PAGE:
Whether you love golf stats or fall on the side of my friends, there are all sorts of options out there to track yourself. But which are the most important to help you actually improve?

In today’s Play Smart, the guys from Golf Science Lab help answer that question — and share five stats to start tracking. Take a look at the video and text below for more info.

The 5 golf stats every golfer should really start tracking

A better understanding of these stats can help you identify a focused golf practice routine to improve in those areas where you’re lacking the most. And while I personally like certain training aids (like this one, which helps track ball-striking stats), those don’t all highlight on-course performance.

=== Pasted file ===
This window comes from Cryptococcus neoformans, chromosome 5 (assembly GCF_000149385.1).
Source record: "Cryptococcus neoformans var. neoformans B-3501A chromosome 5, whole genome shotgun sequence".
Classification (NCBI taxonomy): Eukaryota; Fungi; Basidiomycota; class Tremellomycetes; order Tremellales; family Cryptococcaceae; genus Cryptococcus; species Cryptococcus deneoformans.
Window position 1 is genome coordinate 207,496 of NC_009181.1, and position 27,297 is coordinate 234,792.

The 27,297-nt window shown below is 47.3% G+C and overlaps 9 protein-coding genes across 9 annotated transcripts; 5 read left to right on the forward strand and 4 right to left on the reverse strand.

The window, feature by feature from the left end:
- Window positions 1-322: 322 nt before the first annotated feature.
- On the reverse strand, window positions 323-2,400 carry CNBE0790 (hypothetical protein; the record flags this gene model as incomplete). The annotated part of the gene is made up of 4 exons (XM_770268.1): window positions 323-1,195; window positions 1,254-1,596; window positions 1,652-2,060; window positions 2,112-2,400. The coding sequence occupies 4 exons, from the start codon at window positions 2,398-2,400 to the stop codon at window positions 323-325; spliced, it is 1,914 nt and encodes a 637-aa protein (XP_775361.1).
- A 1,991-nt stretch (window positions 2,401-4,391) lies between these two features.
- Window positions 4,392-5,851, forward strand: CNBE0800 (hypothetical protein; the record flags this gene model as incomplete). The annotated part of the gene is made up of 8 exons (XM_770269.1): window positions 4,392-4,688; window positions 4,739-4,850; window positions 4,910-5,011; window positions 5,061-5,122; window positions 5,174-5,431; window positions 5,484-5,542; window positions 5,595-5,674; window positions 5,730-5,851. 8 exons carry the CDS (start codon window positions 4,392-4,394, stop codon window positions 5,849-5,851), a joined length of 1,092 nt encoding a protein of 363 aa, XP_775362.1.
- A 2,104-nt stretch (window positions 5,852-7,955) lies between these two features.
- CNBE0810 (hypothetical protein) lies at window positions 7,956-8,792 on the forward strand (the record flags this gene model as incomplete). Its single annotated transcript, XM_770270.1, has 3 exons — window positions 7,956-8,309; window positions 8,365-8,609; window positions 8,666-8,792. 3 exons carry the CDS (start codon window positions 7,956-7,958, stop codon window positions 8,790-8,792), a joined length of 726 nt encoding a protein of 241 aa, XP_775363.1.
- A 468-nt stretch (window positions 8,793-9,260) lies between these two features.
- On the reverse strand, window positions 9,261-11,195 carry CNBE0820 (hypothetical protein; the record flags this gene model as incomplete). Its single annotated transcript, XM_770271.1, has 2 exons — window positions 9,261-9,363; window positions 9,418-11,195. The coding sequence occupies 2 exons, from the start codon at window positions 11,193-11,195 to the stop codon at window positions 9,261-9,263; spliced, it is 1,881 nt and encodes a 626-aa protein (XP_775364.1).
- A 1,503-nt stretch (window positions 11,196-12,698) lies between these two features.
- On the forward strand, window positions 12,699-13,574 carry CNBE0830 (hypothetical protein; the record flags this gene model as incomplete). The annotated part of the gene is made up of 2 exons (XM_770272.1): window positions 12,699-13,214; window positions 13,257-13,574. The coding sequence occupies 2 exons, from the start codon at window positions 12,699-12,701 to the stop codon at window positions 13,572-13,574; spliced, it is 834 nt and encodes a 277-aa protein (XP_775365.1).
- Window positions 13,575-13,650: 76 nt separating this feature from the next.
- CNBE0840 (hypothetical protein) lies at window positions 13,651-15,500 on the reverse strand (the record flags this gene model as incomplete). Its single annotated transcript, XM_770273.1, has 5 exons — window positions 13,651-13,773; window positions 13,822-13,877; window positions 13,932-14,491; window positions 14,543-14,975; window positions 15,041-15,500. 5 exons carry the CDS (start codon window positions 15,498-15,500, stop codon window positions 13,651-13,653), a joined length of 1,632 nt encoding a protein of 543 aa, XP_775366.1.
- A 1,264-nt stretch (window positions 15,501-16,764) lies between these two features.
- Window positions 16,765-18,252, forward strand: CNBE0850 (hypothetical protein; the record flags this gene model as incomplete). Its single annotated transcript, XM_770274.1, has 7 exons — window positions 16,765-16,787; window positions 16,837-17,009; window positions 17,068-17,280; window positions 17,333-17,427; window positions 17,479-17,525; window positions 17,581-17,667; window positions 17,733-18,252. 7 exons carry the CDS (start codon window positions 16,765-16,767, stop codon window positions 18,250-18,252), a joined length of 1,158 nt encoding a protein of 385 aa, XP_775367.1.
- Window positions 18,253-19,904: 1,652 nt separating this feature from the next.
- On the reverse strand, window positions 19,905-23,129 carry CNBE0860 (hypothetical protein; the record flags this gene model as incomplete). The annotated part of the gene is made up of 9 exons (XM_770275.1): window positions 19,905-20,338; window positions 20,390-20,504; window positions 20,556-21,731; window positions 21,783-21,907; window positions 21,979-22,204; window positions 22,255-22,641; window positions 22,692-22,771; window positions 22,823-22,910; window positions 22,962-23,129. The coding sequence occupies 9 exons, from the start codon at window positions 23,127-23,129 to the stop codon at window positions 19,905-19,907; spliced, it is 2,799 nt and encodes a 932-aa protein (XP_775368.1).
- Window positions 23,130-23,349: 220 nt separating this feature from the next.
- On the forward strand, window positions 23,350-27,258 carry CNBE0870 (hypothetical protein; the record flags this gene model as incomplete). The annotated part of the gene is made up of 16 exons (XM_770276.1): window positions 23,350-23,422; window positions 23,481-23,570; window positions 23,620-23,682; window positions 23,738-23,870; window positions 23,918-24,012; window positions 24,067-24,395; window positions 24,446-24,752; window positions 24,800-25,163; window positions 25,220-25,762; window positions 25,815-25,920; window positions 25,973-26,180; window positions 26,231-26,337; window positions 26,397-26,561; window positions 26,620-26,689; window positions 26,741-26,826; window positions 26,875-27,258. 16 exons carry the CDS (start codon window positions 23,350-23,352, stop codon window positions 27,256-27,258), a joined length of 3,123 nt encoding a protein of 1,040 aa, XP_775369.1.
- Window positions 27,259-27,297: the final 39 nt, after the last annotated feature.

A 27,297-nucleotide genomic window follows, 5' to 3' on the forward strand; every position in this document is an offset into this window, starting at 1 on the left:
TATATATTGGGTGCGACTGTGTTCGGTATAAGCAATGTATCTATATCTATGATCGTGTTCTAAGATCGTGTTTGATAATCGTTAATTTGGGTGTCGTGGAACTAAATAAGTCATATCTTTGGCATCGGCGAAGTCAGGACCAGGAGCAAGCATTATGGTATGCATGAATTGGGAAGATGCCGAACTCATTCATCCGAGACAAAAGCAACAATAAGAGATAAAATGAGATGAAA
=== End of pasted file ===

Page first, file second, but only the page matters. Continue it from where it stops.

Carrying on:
Let’s get you dialed in on those five stats, then — the five the Golf Science Lab says you should focus on the most.

Cut down on double bogeys

Not long ago, I played with one of our GOLF Top 100 Teachers who gave me some incredible advice: “just avoid doubles.” That might seem obvious, but it’s not something that many amateurs often think during a round. Maybe it should be.

According to Golf Science Lab, double bogeys often occur when players have birdies on their mind and when bogeys are considered unacceptable. It’s more a course management issue than anything.

Instead, players should strictly focus on eliminating double bogeys by avoiding risk, managing expectations, and putting together a realistic game plan in order to make no worse than bogey on every hole.